Nairobi, 24 February 2009 - The world's armies and UN peacekeepers around the globe should join the Billion Tree Campaign as it strives to reach its target of 7 billion trees planted by the end of 2009, according to Nobel Peace Laureate Wangari Maathai.
Speaking during the UN Environment Programme (UNEP)'s Governing Council meeting, Wangari Maathai, who is the co-patron of the Billion Tree Campaign, appealed to Heads of State around the world.
"Imagine all soldiers marching for the planet," the Nobel Peace Prize Laureate said.
"While the armies of the world are waiting to fight an enemy that comes with a gun, we have another enemy, an unseen enemy, an enemy that is destroying our environment," she added. "The enemy that takes away our topsoil, takes away our waters, destroys our forests, destroys the air we breathe, clears the forest."
"This is the unseen enemy and it cannot be fought with a gun ? this enemy can be fought with a tree," Wangari Maathai said. "So you can imagine how wonderful it would be if every soldier on this planet started seeing himself and herself as a soldier for the planet ? holding a gun on one side and a tree seedling on the other, to fight this unseen enemy which is actually more dangerous to us than the other enemy."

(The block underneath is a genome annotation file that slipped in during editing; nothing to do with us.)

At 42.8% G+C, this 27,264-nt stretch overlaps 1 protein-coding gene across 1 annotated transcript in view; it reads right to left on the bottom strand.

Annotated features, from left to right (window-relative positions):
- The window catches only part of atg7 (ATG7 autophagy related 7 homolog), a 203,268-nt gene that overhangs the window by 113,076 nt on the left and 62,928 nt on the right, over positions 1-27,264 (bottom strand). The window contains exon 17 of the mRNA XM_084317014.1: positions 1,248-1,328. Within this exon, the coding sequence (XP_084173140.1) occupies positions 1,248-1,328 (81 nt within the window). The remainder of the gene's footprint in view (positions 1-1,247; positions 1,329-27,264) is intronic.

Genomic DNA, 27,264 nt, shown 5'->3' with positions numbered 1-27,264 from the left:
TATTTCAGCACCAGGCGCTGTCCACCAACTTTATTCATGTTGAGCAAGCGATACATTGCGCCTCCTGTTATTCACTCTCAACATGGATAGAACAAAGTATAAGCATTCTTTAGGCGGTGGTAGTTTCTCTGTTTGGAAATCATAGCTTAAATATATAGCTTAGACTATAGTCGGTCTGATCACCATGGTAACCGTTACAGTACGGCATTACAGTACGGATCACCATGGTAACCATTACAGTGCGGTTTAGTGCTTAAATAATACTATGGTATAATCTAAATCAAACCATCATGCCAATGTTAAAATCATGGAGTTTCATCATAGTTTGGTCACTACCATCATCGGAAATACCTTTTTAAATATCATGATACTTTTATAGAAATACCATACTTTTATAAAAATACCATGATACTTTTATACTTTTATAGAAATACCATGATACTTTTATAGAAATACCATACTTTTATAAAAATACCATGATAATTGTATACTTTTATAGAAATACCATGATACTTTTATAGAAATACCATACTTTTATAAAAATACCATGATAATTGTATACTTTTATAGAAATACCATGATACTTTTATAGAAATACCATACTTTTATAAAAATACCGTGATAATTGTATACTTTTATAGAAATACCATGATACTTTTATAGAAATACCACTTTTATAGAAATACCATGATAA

Her words come as a growing number of governments, communities and people around the world join the Billion Tree Campaign. The campaign, which is under the patronage of Wangari Maathai and His Serene Highness Prince Albert II of Monaco, has now catalyzed the planting of 2.6 billion trees in 165 countries around the world, far exceeding its original target.
On 22 February, Peruvian President Alan Garcia Perez personally planted the 40 millionth tree in Lima, concluding the country's National Tree Campaign of Afforestation and Reforestation. Peru plans to plant another 60 million trees by 2010.
So far, the roll of honour of the countries where the biggest number of trees have been planted is headed by Ethiopia (700 million trees), Mexico (470 million trees) and Turkey (400 million trees).